To students across the country, the end of the year is known for the crunch of final exams followed by the relief of the holiday break.

While most students eagerly anticipated time spent relaxing at home, a group of East Tennessee State University students planned something different. These students collaborated with community partners to focus on expanding access to medical care for those experiencing homelessness in Johnson City. They opened a flu clinic, practiced trauma-informed care, and built trust with community members to form long lasting partnerships. Not only were these students building on the legacy of ETSU as a foundation of public health stewardship in Northeast Tennessee, they were expanding care to one of the most vulnerable populations impacted by the spread of COVID-19, helping to close the gaps in rural health disparities in Tennessee.

The past year underscored the need to address the accelerating health disparities facing rural communities, and these students are but one example of how the student community has stepped up.

In Northeast Tennessee, there is a disproportionate incidence of chronic illnesses such as cancer, heart disease, and respiratory disease. And public health crises like the opioid epidemic and Hep C silently devastate local communities. Those who struggle with underlying chronic conditions have experienced some of the most serious complications of COVID-19. These cascading health disparities have been top of mind among community and statewide leaders.

In November 2020, Governor Bill Lee proclaimed a Rural Health Day to emphasize the importance of rural hospitals and other health care providers as well as recognize that rural communities have been disproportionately impacted by the COVID-19 pandemic. And they’re experiencing crushing shortages in both space and staffing capacity to treat patients under a surge of COVID-19 cases.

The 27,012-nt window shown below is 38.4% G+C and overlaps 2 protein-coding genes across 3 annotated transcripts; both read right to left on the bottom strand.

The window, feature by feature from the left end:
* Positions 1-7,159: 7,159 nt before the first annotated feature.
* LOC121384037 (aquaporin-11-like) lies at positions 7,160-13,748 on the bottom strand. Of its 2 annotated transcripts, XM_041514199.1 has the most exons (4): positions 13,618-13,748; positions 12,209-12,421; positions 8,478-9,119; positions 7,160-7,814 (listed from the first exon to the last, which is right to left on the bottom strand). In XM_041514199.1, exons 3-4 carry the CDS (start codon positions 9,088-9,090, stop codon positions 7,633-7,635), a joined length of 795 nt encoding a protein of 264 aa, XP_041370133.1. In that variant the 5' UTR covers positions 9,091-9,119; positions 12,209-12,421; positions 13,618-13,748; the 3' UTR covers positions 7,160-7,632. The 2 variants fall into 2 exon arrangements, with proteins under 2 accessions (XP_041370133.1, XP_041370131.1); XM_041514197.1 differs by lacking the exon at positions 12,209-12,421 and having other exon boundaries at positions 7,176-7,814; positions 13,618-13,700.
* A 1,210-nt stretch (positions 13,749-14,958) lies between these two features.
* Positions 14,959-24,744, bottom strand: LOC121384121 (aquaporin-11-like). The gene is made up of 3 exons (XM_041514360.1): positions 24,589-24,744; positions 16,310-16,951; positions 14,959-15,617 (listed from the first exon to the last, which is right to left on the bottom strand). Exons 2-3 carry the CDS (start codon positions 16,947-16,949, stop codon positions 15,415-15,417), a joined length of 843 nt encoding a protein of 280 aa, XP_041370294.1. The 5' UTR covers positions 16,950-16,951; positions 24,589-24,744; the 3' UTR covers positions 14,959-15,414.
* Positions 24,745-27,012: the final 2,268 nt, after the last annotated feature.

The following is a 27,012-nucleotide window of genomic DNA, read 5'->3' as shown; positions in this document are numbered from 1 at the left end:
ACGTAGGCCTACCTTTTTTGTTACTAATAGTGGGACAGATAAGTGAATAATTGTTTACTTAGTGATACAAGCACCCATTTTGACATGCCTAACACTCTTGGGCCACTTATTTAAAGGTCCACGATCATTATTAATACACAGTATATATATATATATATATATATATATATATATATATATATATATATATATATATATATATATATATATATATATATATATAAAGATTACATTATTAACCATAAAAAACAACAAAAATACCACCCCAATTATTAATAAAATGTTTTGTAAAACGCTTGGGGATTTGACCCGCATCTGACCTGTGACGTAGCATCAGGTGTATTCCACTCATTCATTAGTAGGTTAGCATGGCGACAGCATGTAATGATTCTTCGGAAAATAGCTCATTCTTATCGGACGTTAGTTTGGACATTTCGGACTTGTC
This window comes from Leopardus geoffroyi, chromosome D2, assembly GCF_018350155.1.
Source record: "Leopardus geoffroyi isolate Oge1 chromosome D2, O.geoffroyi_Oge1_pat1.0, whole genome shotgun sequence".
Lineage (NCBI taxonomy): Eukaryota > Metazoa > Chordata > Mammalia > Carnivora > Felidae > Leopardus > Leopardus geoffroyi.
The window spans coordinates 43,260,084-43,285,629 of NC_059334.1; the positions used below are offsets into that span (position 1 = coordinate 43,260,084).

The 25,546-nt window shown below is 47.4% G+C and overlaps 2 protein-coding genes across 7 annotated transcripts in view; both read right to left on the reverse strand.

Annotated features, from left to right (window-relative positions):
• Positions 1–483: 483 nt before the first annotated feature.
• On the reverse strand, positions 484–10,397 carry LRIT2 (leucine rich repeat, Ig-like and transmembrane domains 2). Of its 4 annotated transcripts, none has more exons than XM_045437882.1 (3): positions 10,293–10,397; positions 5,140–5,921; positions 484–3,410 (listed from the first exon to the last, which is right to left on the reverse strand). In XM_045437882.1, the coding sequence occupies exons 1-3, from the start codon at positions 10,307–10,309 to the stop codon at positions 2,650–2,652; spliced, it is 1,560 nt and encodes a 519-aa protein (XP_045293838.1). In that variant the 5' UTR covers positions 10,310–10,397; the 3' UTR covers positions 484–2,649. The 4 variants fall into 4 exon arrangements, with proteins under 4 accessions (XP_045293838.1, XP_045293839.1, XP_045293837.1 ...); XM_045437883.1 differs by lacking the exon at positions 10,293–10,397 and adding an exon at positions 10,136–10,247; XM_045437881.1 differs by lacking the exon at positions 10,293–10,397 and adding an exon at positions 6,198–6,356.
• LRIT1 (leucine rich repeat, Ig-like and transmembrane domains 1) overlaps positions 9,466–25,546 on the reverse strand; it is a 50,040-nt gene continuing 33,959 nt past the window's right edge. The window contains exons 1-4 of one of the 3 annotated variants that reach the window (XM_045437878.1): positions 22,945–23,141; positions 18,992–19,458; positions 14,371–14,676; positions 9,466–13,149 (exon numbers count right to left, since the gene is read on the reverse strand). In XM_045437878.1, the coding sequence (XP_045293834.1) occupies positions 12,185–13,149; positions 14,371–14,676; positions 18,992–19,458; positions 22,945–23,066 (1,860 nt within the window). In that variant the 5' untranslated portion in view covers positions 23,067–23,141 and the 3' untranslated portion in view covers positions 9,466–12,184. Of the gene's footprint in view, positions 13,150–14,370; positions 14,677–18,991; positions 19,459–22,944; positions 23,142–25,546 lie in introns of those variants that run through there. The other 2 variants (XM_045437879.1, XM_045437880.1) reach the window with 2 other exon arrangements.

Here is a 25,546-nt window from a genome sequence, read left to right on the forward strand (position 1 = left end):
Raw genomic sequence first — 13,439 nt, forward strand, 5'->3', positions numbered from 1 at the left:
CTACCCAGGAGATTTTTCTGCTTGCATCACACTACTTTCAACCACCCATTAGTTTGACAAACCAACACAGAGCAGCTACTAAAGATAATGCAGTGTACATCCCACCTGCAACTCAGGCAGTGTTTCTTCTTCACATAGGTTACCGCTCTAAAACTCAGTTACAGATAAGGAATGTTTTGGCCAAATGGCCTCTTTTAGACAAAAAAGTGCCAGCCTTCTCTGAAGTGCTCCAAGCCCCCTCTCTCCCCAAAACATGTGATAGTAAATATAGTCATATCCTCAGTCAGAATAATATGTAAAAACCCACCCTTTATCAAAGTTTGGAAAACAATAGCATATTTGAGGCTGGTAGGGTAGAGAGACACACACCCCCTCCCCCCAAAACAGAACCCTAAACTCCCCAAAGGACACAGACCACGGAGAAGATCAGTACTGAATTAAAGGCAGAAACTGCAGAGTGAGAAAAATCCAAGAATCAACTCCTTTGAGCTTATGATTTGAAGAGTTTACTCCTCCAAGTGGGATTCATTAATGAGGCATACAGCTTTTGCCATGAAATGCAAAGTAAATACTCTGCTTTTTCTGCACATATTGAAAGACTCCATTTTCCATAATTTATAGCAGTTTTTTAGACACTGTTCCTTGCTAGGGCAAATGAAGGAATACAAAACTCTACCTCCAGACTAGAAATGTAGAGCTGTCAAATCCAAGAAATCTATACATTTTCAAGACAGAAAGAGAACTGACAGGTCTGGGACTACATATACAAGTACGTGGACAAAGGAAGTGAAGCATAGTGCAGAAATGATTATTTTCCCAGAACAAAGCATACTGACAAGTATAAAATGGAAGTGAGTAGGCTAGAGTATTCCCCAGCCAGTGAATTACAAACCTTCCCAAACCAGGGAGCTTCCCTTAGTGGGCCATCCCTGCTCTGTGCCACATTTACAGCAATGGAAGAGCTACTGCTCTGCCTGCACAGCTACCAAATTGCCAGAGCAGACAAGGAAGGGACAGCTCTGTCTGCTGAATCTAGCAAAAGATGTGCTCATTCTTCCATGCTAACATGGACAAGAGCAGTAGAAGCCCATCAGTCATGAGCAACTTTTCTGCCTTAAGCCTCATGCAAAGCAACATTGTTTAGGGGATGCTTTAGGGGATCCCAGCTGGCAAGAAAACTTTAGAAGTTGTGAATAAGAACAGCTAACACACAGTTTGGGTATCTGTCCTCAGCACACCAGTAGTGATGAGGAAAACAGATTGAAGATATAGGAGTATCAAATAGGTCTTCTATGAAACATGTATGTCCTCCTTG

In Northeast Tennessee, the need for experienced healthcare providers is especially critical. The US Department of Health and Human Services has designated the upper eight counties as a Health Professional Shortage Area. While health leaders like Ballad Health, ETSU, and the providers that already serve this region have gone above and beyond to address rural health disparities, we still need more health care providers who are dedicated to serving rural populations.

That’s why our Anthem affiliated Medicaid plan in Tennessee is sponsoring three scholarships for ETSU’s College of Nursing through the Amerigroup Rural Medicine Scholarship. These scholarships will open the door to education for students who are not only passionate about caring for others, but have made a commitment to practicing medicine in rural communities. As a managed care organization serving Tennessee’s Medicaid population, we are dedicated to closing the gap in rural health disparities for residents across the state. These scholarships will play a part in fulfilling that mission and creating a long-lasting, positive impact on the region.